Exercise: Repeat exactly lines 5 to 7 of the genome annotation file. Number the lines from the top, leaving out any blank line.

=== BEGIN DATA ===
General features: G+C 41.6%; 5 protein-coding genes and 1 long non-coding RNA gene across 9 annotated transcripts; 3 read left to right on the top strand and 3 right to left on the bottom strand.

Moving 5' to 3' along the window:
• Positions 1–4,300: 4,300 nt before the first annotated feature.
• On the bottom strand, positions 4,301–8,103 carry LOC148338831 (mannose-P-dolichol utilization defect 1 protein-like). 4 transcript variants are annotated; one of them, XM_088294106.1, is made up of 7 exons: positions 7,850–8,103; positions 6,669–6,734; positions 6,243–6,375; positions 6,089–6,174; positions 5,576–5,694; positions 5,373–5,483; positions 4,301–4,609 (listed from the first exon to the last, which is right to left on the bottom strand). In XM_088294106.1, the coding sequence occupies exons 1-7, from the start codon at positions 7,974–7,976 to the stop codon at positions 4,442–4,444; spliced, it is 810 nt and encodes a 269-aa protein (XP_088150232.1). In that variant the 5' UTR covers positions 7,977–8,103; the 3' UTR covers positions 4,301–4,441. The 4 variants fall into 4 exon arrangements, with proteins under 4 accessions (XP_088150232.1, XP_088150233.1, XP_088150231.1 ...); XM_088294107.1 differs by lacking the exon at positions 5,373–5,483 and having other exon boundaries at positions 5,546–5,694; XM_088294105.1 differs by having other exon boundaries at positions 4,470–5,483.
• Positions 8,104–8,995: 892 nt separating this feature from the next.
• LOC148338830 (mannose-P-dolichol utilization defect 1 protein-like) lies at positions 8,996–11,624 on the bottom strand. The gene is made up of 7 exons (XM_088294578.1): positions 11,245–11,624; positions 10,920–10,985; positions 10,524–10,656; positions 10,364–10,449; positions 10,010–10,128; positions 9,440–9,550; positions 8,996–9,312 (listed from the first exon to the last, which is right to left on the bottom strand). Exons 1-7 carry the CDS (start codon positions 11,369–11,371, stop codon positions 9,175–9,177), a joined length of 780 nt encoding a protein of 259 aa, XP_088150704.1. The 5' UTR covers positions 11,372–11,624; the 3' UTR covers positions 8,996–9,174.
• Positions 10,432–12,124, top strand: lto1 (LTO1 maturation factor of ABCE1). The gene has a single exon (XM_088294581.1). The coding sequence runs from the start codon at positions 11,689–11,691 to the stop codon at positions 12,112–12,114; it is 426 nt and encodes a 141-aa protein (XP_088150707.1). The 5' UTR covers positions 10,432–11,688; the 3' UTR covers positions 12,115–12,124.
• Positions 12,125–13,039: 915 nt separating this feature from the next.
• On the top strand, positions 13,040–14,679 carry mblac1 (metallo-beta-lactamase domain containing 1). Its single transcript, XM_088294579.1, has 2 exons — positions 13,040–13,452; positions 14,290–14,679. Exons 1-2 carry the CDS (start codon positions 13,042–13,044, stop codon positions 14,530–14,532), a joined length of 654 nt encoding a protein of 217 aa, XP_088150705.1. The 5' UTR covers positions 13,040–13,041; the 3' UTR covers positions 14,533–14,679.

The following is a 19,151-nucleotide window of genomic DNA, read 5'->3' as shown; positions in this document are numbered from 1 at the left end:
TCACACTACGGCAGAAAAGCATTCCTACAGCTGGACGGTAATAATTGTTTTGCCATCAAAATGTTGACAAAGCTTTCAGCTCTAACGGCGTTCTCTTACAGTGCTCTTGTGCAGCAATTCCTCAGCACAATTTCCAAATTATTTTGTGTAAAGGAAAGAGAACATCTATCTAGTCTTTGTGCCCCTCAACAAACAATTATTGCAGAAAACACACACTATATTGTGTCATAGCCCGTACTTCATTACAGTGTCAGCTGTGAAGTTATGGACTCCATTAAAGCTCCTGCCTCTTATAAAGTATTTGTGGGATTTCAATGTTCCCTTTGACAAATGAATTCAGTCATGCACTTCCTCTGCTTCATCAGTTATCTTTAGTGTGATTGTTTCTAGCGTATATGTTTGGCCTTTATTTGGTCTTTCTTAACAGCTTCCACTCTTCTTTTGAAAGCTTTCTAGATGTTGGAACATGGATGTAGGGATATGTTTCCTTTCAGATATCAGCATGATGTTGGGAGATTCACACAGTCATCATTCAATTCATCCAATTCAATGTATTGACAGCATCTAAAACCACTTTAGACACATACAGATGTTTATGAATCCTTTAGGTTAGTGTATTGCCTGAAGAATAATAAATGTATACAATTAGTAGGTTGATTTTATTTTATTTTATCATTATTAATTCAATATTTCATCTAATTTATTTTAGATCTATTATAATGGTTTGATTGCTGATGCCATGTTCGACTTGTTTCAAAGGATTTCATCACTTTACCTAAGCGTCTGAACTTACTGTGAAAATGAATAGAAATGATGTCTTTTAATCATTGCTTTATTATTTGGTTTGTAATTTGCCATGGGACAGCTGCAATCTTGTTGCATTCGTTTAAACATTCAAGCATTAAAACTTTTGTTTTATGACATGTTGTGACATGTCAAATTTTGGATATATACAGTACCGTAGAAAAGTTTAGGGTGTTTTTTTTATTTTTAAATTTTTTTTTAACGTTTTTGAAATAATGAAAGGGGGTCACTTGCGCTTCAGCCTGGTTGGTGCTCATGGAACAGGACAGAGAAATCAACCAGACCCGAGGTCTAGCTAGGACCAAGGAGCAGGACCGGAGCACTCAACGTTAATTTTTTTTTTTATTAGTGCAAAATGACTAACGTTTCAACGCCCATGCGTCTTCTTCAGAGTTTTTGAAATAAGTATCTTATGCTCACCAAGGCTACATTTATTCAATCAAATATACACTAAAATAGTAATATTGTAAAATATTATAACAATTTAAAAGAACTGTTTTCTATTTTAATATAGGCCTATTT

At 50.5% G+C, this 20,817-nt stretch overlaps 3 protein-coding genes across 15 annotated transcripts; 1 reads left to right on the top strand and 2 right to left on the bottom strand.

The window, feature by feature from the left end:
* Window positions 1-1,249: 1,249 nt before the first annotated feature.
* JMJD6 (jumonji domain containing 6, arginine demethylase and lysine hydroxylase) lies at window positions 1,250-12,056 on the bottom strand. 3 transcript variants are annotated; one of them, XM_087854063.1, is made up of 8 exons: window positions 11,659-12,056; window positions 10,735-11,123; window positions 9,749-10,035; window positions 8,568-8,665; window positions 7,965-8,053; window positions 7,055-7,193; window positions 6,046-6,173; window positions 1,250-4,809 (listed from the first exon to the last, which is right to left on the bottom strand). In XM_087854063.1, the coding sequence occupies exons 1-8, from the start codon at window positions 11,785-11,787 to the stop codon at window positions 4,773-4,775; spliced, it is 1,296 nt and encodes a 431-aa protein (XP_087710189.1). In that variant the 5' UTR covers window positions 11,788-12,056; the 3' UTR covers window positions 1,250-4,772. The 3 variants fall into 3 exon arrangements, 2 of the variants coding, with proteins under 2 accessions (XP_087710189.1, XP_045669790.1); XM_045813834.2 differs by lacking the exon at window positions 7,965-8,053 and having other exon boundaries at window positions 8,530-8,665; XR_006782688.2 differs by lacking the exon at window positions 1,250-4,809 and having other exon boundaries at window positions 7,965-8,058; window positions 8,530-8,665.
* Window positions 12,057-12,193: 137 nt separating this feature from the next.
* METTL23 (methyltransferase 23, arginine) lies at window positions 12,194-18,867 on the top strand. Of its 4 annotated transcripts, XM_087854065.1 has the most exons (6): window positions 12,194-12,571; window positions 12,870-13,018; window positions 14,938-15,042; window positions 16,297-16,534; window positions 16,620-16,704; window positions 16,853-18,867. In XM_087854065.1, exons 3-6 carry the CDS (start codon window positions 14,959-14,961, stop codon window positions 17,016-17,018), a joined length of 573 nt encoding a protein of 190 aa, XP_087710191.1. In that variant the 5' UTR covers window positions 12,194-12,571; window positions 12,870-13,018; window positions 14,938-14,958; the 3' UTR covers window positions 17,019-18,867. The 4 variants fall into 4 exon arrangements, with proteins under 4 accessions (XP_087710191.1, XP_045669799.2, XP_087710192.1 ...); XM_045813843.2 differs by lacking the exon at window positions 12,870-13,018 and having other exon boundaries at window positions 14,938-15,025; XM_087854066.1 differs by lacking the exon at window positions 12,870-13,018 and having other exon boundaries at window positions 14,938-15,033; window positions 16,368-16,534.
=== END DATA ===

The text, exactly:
• Positions 8,104–8,995: 892 nt separating this feature from the next.
• LOC148338830 (mannose-P-dolichol utilization defect 1 protein-like) lies at positions 8,996–11,624 on the bottom strand. The gene is made up of 7 exons (XM_088294578.1): positions 11,245–11,624; positions 10,920–10,985; positions 10,524–10,656; positions 10,364–10,449; positions 10,010–10,128; positions 9,440–9,550; positions 8,996–9,312 (listed from the first exon to the last, which is right to left on the bottom strand). Exons 1-7 carry the CDS (start codon positions 11,369–11,371, stop codon positions 9,175–9,177), a joined length of 780 nt encoding a protein of 259 aa, XP_088150704.1. The 5' UTR covers positions 11,372–11,624; the 3' UTR covers positions 8,996–9,174.
• Positions 10,432–12,124, top strand: lto1 (LTO1 maturation factor of ABCE1). The gene has a single exon (XM_088294581.1). The coding sequence runs from the start codon at positions 11,689–11,691 to the stop codon at positions 12,112–12,114; it is 426 nt and encodes a 141-aa protein (XP_088150707.1). The 5' UTR covers positions 10,432–11,688; the 3' UTR covers positions 12,115–12,124.